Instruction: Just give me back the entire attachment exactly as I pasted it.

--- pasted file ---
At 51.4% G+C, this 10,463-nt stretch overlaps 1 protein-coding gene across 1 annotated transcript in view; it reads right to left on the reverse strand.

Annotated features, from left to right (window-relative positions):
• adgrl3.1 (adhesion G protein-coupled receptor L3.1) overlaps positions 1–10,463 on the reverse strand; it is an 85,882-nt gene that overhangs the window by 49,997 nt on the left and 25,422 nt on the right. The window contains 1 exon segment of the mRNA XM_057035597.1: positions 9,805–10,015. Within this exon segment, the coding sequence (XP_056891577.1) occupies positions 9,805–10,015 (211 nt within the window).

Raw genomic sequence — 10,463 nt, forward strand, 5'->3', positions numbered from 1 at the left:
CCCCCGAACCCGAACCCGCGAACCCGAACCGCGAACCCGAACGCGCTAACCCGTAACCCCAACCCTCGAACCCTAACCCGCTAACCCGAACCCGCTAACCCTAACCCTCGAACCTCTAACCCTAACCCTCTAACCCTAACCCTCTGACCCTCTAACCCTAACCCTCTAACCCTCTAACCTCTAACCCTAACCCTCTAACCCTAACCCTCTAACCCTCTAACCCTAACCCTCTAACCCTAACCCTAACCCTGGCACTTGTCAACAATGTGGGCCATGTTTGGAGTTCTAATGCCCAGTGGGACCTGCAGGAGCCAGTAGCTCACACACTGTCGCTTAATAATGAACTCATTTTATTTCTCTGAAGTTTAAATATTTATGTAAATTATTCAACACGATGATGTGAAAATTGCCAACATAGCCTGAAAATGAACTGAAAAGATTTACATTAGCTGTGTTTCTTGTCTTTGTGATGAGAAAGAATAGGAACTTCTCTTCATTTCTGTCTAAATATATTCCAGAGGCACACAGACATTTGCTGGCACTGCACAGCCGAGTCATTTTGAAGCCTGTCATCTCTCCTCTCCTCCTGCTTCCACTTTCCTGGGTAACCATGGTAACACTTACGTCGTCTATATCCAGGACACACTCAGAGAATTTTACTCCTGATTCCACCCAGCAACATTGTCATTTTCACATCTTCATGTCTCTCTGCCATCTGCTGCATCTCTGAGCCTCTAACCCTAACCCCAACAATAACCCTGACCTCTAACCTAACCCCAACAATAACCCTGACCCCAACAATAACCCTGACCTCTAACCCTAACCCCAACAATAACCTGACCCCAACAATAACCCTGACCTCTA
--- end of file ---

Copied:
At 51.4% G+C, this 10,463-nt stretch overlaps 1 protein-coding gene across 1 annotated transcript in view; it reads right to left on the reverse strand.

Annotated features, from left to right (window-relative positions):
• adgrl3.1 (adhesion G protein-coupled receptor L3.1) overlaps positions 1–10,463 on the reverse strand; it is an 85,882-nt gene that overhangs the window by 49,997 nt on the left and 25,422 nt on the right. The window contains 1 exon segment of the mRNA XM_057035597.1: positions 9,805–10,015. Within this exon segment, the coding sequence (XP_056891577.1) occupies positions 9,805–10,015 (211 nt within the window).

Raw genomic sequence — 10,463 nt, forward strand, 5'->3', positions numbered from 1 at the left:
CCCCCGAACCCGAACCCGCGAACCCGAACCGCGAACCCGAACGCGCTAACCCGTAACCCCAACCCTCGAACCCTAACCCGCTAACCCGAACCCGCTAACCCTAACCCTCGAACCTCTAACCCTAACCCTCTAACCCTAACCCTCTGACCCTCTAACCCTAACCCTCTAACCCTCTAACCTCTAACCCTAACCCTCTAACCCTAACCCTCTAACCCTCTAACCCTAACCCTCTAACCCTAACCCTAACCCTGGCACTTGTCAACAATGTGGGCCATGTTTGGAGTTCTAATGCCCAGTGGGACCTGCAGGAGCCAGTAGCTCACACACTGTCGCTTAATAATGAACTCATTTTATTTCTCTGAAGTTTAAATATTTATGTAAATTATTCAACACGATGATGTGAAAATTGCCAACATAGCCTGAAAATGAACTGAAAAGATTTACATTAGCTGTGTTTCTTGTCTTTGTGATGAGAAAGAATAGGAACTTCTCTTCATTTCTGTCTAAATATATTCCAGAGGCACACAGACATTTGCTGGCACTGCACAGCCGAGTCATTTTGAAGCCTGTCATCTCTCCTCTCCTCCTGCTTCCACTTTCCTGGGTAACCATGGTAACACTTACGTCGTCTATATCCAGGACACACTCAGAGAATTTTACTCCTGATTCCACCCAGCAACATTGTCATTTTCACATCTTCATGTCTCTCTGCCATCTGCTGCATCTCTGAGCCTCTAACCCTAACCCCAACAATAACCCTGACCTCTAACCTAACCCCAACAATAACCCTGACCCCAACAATAACCCTGACCTCTAACCCTAACCCCAACAATAACCTGACCCCAACAATAACCCTGACCTCTA